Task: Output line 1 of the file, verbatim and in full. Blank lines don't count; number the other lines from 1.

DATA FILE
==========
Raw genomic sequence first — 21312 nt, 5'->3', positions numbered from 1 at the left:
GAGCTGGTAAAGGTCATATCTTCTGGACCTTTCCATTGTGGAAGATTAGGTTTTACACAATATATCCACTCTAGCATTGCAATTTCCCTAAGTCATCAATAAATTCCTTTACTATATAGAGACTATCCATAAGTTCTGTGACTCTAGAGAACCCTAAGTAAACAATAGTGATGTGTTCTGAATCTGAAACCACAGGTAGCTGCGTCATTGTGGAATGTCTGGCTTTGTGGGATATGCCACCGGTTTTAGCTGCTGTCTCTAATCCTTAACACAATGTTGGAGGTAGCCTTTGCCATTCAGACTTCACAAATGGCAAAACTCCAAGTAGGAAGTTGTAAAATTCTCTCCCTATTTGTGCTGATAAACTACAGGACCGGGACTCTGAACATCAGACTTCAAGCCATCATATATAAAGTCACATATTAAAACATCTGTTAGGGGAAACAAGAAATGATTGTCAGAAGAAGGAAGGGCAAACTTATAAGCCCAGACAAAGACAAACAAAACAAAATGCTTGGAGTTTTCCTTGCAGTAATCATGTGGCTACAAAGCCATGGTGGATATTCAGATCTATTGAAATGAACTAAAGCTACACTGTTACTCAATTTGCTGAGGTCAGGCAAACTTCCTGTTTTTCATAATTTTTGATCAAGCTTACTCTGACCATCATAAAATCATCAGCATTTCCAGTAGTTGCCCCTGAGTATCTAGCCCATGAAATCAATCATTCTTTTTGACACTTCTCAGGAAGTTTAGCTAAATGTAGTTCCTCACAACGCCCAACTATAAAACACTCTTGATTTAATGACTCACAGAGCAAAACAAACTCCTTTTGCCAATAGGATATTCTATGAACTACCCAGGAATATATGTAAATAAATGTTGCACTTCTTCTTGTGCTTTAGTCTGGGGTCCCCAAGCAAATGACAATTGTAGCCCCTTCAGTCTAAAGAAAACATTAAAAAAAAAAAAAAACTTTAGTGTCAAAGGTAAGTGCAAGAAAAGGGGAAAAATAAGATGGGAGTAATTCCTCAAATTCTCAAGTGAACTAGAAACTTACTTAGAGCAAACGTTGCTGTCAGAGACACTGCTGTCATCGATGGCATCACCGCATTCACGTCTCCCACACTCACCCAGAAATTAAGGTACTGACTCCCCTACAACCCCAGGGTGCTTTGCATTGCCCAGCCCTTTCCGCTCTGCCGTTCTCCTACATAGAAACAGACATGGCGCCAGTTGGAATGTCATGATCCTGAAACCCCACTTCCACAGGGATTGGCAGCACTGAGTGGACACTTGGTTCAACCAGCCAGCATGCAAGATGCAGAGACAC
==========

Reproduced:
Raw genomic sequence first — 21312 nt, 5'->3', positions numbered from 1 at the left: